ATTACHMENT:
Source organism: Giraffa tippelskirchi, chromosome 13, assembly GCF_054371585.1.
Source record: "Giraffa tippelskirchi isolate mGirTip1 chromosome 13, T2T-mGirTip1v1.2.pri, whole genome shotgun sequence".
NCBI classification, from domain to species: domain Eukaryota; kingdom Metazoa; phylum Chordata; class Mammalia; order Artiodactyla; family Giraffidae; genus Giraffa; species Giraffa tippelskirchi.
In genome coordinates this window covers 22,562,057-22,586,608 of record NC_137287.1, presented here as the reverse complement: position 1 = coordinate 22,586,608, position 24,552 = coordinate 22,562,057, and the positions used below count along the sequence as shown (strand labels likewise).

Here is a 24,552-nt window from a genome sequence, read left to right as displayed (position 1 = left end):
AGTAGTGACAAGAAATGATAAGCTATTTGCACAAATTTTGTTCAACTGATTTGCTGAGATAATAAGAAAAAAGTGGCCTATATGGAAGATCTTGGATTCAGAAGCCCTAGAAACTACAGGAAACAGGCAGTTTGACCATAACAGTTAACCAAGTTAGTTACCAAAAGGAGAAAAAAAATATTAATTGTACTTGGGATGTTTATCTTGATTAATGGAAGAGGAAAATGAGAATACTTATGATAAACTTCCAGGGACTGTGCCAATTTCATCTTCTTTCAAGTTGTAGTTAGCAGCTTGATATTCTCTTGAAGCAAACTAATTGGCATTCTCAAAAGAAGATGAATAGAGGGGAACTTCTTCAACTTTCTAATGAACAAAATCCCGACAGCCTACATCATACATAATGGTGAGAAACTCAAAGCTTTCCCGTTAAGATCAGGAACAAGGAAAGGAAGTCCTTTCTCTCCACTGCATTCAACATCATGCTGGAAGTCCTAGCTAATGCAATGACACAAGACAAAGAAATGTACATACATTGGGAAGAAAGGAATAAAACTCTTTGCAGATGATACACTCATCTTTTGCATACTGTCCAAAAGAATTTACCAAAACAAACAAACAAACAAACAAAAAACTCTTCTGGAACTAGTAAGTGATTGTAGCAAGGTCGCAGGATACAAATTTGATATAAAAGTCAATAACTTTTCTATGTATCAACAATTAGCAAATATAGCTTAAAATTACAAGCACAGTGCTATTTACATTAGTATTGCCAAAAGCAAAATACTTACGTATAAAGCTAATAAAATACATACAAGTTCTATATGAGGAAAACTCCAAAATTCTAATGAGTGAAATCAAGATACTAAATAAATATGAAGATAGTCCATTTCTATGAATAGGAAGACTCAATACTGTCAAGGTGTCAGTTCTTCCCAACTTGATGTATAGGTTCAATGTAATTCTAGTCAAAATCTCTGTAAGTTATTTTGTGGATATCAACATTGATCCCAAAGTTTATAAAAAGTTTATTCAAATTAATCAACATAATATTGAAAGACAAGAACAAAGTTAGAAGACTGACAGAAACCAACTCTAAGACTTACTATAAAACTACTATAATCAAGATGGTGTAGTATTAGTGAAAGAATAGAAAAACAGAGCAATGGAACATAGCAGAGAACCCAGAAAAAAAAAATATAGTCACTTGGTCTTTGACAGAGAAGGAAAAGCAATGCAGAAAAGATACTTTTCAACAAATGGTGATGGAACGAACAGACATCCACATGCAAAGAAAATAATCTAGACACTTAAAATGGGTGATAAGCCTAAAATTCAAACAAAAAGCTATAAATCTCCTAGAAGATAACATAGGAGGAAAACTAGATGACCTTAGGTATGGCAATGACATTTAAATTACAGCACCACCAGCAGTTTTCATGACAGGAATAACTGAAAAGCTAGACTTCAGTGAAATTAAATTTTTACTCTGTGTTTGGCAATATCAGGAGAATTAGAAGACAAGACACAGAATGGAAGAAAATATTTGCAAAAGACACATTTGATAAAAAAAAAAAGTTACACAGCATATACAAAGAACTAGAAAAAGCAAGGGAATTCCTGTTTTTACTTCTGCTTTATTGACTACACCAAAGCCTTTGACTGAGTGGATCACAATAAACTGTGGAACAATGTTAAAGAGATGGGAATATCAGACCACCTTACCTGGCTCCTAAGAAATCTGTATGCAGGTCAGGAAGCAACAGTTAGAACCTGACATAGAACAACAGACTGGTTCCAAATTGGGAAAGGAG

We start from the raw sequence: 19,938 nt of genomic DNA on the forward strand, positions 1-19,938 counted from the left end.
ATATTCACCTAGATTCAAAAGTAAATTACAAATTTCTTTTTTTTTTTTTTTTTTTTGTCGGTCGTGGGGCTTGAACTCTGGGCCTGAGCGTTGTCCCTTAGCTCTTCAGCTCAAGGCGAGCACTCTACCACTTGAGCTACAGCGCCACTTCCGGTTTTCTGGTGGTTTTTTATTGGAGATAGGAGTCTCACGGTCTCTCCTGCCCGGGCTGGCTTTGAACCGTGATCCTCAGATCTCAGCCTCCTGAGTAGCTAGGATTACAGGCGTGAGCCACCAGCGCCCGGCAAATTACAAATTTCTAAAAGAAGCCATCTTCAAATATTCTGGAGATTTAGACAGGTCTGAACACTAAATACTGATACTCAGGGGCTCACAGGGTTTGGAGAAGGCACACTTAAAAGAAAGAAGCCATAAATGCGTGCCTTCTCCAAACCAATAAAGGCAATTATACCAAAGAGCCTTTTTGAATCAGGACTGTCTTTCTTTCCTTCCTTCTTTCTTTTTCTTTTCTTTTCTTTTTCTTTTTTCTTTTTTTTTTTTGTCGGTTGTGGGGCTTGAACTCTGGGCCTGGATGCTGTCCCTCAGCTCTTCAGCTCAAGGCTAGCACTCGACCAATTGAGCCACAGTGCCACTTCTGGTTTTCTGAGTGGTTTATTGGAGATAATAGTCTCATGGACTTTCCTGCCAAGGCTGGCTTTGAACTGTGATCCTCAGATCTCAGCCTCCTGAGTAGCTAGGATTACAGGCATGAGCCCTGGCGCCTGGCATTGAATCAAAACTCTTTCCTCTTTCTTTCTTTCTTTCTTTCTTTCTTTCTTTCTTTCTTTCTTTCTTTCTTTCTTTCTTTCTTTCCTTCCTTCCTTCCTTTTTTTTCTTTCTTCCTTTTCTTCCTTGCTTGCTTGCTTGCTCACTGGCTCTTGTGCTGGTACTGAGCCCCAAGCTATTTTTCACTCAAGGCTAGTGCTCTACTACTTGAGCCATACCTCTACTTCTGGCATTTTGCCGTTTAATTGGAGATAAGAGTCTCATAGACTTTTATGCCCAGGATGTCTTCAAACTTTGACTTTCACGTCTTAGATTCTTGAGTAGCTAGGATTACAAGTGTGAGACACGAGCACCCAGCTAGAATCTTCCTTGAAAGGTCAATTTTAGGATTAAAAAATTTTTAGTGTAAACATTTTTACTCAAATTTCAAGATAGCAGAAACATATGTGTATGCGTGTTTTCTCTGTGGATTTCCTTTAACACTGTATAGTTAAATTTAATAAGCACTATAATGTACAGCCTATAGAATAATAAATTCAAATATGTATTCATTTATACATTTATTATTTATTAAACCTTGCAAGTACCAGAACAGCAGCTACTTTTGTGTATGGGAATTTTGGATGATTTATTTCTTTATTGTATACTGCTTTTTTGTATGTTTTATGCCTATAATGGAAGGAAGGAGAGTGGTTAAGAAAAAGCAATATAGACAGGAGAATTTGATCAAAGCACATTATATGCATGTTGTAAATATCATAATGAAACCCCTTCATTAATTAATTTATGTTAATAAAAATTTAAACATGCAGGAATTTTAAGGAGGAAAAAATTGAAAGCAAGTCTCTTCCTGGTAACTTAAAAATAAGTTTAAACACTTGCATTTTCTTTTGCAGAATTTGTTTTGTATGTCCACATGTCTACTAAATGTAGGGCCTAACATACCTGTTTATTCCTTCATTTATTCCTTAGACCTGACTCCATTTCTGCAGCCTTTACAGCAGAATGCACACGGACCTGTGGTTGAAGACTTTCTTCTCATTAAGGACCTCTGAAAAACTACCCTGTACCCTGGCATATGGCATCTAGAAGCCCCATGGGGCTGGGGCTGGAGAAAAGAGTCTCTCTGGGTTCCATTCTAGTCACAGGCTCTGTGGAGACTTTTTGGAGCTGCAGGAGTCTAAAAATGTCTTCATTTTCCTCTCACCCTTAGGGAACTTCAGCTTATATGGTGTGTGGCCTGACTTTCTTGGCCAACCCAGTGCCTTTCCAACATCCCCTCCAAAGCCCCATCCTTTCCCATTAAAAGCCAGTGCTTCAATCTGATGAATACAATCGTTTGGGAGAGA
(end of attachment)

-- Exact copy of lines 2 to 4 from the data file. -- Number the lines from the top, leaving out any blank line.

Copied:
Source record: "Giraffa tippelskirchi isolate mGirTip1 chromosome 13, T2T-mGirTip1v1.2.pri, whole genome shotgun sequence".
NCBI classification, from domain to species: domain Eukaryota; kingdom Metazoa; phylum Chordata; class Mammalia; order Artiodactyla; family Giraffidae; genus Giraffa; species Giraffa tippelskirchi.
In genome coordinates this window covers 22,562,057-22,586,608 of record NC_137287.1, presented here as the reverse complement: position 1 = coordinate 22,586,608, position 24,552 = coordinate 22,562,057, and the positions used below count along the sequence as shown (strand labels likewise).